BOISE – For many Americans, Memorial Day represents the start of RV and toy hauler season.  As trailer owners prepare for summer fun, AAA urges the proper use of safety chains to protect other road users and reduce the chance of a wildfire.

“The primary connection between a trailer and a towing vehicle could fail for any number of reasons, including poorly-fitted or loose components,” says AAA Idaho public affairs director Matthew Conde.  “Trailer safety chains are a critical backup, since many trailers end up being used on bumpy, narrow two-lane roads where the chances of uncoupling can increase dramatically.”

According to the Idaho Transportation Department, there were 172 crashes involving a trailer from 2014-2018 statewide; 153 resulted in property damage, and 8 in injury.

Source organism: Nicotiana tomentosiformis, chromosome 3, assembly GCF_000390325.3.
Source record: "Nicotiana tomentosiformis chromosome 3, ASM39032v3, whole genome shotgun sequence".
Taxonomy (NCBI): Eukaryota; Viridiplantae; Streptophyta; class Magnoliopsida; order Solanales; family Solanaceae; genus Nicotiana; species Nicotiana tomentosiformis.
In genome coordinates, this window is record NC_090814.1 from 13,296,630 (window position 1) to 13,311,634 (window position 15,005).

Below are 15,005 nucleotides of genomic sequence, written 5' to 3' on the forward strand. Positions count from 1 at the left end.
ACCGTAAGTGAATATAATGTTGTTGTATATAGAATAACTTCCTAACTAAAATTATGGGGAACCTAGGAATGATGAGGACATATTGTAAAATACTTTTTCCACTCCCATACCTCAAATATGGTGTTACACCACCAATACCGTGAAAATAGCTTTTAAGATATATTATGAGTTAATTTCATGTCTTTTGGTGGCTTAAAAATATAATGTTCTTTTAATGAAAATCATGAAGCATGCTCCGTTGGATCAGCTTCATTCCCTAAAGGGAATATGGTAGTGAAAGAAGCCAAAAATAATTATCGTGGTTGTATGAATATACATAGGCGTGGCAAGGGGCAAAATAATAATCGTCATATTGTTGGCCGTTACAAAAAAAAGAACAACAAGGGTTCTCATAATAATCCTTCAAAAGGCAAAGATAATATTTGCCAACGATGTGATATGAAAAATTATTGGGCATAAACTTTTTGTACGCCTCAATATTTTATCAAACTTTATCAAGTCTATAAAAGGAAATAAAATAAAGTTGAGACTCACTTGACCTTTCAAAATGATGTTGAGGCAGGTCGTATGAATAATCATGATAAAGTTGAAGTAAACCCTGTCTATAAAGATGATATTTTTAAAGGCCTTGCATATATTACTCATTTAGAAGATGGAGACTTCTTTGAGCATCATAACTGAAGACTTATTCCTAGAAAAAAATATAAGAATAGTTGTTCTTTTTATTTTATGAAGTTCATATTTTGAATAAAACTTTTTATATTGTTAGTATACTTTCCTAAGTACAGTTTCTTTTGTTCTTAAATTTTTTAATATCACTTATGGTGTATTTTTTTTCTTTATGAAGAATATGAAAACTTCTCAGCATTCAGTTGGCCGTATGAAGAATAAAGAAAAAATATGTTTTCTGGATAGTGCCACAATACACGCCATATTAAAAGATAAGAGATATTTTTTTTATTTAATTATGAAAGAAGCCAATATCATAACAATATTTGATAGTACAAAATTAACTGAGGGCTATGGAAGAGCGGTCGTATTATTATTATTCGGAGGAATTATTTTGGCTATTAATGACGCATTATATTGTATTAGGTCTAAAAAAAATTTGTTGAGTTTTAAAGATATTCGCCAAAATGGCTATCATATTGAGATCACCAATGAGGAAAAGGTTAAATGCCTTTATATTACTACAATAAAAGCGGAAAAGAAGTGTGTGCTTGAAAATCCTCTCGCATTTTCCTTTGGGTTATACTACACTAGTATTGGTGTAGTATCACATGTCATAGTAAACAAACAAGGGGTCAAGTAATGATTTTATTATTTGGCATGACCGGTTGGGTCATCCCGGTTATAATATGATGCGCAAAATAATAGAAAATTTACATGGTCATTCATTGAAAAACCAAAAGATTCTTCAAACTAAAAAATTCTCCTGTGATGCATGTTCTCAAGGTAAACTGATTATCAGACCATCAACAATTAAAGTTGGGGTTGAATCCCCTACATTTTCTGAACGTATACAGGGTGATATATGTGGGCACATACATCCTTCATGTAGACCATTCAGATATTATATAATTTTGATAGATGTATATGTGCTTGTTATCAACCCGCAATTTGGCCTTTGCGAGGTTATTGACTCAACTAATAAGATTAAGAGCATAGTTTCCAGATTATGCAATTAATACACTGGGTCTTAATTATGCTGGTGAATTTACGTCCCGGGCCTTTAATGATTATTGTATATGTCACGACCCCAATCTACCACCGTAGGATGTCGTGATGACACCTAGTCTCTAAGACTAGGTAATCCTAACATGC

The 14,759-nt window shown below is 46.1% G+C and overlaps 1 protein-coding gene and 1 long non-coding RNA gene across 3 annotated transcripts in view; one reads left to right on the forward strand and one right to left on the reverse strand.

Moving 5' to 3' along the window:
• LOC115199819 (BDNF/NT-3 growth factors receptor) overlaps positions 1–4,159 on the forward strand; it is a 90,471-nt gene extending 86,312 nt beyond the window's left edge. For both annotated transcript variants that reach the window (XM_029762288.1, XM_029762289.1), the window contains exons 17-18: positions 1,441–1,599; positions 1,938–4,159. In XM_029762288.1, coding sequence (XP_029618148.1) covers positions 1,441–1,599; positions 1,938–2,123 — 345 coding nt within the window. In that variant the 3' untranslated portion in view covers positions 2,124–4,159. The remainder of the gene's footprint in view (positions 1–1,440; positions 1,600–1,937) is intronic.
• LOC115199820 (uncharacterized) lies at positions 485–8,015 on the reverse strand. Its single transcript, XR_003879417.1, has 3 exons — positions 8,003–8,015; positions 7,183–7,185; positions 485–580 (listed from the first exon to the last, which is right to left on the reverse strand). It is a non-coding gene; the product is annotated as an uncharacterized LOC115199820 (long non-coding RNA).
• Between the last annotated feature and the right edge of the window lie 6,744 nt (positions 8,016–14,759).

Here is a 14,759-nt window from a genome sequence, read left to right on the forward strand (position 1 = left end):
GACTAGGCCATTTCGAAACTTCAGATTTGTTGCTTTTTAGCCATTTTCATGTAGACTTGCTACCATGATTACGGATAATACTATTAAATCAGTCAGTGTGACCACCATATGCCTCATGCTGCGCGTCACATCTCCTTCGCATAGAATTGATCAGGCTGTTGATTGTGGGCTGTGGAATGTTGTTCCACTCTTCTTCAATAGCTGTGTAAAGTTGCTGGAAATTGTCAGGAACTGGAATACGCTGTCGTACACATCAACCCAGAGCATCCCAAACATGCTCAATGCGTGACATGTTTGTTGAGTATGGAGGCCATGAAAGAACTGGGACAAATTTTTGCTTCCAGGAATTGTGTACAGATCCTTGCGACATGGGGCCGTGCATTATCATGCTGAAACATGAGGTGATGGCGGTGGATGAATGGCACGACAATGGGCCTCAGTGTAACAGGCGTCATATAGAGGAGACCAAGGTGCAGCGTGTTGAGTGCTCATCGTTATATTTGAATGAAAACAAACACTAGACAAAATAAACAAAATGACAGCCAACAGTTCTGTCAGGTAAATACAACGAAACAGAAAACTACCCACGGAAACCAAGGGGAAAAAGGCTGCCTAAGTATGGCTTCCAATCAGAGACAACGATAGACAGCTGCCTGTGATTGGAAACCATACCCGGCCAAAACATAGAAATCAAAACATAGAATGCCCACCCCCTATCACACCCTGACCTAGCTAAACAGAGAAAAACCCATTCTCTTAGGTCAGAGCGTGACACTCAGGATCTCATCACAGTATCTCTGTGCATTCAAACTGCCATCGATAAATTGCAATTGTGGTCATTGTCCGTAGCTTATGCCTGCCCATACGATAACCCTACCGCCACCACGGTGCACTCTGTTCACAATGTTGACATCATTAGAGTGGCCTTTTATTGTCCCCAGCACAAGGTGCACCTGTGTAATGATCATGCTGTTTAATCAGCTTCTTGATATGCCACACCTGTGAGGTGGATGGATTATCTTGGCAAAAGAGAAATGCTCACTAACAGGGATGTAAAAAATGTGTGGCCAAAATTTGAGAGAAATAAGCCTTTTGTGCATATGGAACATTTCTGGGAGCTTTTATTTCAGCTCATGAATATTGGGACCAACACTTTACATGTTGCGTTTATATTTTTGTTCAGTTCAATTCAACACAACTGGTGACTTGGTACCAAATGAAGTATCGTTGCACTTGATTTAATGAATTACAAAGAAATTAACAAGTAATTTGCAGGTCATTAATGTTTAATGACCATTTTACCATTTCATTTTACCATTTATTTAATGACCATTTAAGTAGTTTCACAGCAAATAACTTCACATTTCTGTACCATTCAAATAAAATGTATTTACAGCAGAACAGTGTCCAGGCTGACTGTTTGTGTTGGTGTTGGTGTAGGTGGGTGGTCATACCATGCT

“A runaway trailer is going to continue traveling at high speed until something stops it – a tree, a fence, a ditch, or in the worst-case scenario, another vehicle,” Conde said.  “Safety chains are a simple way to address the issue and help prevent property damage and senseless tragedies.”

Here are AAA’s tips for the use of trailer safety chains:

  • Use two chains and crisscross them in an “X” pattern to provide a cradle for the trailer if it becomes unhooked. 
  • Select chains of an appropriate length.  If they drag on the ground, they could create sparks that ignite dry vegetation along the roadway.  Many trailers are transported into rural areas where an emergency response may be delayed, making fires more difficult to contain.
  • Never twist chains to shorten them – they may accumulate water and rust that could cause them to fail in an emergency.
  • Never park or drive in tall grass.
  • Make sure your hitch system is the right size and strength for the towing job.

“Of course, no one ever wants to put their safety chains to the test,” Conde said.  “But in the moment of truth, you’ll be glad you have them.”